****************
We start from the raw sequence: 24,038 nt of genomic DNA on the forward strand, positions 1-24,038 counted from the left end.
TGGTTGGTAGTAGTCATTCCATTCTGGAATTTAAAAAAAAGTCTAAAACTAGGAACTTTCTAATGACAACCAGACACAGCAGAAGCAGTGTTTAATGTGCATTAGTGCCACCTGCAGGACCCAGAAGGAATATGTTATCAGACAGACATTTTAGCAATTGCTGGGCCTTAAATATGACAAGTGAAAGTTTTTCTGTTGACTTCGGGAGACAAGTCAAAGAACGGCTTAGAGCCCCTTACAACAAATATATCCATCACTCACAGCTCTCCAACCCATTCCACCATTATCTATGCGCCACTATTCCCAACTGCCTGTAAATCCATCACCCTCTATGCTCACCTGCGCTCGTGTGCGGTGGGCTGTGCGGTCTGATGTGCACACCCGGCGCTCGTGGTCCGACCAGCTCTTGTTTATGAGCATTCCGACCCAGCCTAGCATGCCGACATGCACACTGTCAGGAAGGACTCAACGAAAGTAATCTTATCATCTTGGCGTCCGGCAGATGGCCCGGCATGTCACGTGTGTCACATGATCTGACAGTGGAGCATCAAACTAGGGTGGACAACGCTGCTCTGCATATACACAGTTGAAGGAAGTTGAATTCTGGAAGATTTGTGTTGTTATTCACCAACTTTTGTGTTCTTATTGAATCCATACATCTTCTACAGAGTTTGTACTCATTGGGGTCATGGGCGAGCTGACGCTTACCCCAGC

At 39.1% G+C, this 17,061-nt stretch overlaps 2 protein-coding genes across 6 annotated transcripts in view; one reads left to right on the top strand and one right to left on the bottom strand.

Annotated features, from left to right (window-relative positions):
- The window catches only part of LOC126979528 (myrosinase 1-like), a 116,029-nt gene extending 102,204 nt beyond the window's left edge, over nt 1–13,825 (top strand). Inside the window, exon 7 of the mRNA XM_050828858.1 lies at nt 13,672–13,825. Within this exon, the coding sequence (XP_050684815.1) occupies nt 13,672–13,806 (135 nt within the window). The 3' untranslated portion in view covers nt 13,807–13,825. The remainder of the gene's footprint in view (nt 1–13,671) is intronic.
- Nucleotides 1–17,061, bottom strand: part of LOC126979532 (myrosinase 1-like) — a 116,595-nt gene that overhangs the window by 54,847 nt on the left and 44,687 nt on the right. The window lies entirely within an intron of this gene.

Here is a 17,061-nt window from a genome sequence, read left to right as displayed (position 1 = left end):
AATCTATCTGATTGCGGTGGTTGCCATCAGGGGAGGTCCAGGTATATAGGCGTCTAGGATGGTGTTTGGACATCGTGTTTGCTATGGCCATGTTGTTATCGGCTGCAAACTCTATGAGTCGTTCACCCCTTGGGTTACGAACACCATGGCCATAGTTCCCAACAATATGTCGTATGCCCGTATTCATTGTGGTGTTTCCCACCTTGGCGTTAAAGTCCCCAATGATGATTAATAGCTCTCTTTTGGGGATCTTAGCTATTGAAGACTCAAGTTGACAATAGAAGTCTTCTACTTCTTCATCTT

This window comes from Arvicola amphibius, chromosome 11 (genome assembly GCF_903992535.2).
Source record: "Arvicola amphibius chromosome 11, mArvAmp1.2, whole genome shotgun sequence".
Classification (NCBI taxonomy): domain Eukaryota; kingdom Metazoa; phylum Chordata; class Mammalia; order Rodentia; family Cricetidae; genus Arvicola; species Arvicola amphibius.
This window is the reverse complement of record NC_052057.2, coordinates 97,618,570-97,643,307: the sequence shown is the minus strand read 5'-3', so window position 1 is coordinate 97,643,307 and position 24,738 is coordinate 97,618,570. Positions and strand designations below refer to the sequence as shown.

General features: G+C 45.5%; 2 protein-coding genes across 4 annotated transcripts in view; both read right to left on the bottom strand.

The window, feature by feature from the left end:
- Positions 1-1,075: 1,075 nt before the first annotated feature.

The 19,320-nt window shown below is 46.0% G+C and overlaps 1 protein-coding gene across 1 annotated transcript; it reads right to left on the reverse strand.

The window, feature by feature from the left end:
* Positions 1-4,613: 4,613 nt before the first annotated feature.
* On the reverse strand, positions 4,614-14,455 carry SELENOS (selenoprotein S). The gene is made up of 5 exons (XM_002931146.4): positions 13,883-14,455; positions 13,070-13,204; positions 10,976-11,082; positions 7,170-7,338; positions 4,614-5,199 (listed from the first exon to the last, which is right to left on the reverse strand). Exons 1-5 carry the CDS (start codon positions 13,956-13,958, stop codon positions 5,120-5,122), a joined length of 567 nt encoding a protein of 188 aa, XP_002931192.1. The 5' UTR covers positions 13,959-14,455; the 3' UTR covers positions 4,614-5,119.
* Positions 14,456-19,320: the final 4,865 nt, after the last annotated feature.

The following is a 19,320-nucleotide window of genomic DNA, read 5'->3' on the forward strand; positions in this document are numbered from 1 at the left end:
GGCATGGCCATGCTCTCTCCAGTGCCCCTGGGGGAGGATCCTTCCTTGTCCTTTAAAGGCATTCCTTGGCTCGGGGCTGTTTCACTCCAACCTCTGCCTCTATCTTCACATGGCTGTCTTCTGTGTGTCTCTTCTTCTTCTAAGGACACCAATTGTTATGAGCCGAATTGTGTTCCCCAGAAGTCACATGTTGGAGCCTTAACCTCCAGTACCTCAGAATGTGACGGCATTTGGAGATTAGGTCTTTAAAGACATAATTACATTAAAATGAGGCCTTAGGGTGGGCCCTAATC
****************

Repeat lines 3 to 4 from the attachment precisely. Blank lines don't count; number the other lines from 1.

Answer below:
At 39.1% G+C, this 17,061-nt stretch overlaps 2 protein-coding genes across 6 annotated transcripts in view; one reads left to right on the top strand and one right to left on the bottom strand.

Annotated features, from left to right (window-relative positions):